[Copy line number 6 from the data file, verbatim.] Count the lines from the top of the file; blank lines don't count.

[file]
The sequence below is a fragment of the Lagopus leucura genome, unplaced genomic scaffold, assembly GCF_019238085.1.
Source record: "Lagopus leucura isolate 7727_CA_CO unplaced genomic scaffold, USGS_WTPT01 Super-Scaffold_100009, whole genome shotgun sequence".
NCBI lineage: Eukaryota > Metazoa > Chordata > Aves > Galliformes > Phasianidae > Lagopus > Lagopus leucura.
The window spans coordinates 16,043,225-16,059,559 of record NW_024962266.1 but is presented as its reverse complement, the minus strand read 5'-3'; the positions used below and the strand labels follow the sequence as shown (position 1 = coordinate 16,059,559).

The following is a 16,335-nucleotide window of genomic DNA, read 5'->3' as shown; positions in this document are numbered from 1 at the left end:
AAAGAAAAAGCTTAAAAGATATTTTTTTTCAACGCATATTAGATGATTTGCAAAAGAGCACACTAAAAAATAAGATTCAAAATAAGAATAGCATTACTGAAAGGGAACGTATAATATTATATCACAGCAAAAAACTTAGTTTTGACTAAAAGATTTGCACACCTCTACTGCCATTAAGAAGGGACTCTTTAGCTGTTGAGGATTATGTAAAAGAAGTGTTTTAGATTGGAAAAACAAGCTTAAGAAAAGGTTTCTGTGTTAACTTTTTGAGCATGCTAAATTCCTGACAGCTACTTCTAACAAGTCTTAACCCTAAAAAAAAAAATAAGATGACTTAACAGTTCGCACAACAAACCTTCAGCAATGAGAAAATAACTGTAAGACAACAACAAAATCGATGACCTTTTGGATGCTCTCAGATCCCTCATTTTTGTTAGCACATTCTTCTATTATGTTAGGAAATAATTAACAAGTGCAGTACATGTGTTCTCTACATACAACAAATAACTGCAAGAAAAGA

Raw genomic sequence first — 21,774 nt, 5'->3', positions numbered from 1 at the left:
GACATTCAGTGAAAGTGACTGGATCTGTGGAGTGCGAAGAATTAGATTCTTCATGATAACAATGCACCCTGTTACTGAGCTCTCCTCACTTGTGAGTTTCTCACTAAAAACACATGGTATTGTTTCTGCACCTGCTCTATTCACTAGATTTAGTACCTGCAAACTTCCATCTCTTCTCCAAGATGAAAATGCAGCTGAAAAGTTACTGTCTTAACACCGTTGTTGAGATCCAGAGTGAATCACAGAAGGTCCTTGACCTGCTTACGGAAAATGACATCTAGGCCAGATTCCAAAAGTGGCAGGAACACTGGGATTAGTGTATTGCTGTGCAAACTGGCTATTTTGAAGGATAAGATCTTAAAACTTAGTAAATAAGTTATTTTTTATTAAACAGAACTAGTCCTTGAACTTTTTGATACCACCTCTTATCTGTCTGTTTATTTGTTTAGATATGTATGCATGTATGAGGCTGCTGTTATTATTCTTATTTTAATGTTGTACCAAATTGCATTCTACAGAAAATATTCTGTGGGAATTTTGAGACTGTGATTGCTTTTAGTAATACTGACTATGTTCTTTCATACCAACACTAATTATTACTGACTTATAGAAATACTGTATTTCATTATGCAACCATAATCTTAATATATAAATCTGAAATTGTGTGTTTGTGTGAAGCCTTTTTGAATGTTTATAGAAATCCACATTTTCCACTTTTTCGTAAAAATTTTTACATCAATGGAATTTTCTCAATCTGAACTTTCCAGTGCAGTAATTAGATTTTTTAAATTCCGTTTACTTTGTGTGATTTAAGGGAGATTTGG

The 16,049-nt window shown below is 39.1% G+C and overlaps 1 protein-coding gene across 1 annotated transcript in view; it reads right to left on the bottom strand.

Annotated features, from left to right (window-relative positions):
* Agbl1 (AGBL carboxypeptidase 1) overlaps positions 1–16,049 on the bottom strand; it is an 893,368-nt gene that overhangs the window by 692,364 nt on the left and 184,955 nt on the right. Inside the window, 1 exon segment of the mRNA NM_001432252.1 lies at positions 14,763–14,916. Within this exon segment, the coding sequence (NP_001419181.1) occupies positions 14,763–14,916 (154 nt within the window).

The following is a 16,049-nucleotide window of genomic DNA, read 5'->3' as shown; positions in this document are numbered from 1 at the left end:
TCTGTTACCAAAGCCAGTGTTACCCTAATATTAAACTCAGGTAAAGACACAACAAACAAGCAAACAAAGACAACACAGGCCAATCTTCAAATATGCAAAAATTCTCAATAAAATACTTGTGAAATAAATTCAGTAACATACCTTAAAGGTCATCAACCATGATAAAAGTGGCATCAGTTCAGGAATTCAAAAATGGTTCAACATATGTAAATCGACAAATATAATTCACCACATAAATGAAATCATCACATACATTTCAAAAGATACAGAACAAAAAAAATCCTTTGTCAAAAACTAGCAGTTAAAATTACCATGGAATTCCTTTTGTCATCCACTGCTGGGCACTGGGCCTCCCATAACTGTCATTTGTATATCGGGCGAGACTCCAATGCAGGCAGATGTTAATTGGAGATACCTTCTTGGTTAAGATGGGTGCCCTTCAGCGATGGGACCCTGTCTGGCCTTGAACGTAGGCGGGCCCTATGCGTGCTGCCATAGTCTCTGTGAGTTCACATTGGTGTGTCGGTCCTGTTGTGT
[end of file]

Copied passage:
AAAGAAAAAGCTTAAAAGATATTTTTTTTCAACGCATATTAGATGATTTGCAAAAGAGCACACTAAAAAATAAGATTCAAAATAAGAATAGCATTACTGAAAGGGAACGTATAATATTATATCACAGCAAAAAACTTAGTTTTGACTAAAAGATTTGCACACCTCTACTGCCATTAAGAAGGGACTCTTTAGCTGTTGAGGATTATGTAAAAGAAGTGTTTTAGATTGGAAAAACAAGCTTAAGAAAAGGTTTCTGTGTTAACTTTTTGAGCATGCTAAATTCCTGACAGCTACTTCTAACAAGTCTTAACCCTAAAAAAAAAAATAAGATGACTTAACAGTTCGCACAACAAACCTTCAGCAATGAGAAAATAACTGTAAGACAACAACAAAATCGATGACCTTTTGGATGCTCTCAGATCCCTCATTTTTGTTAGCACATTCTTCTATTATGTTAGGAAATAATTAACAAGTGCAGTACATGTGTTCTCTACATACAACAAATAACTGCAAGAAAAGA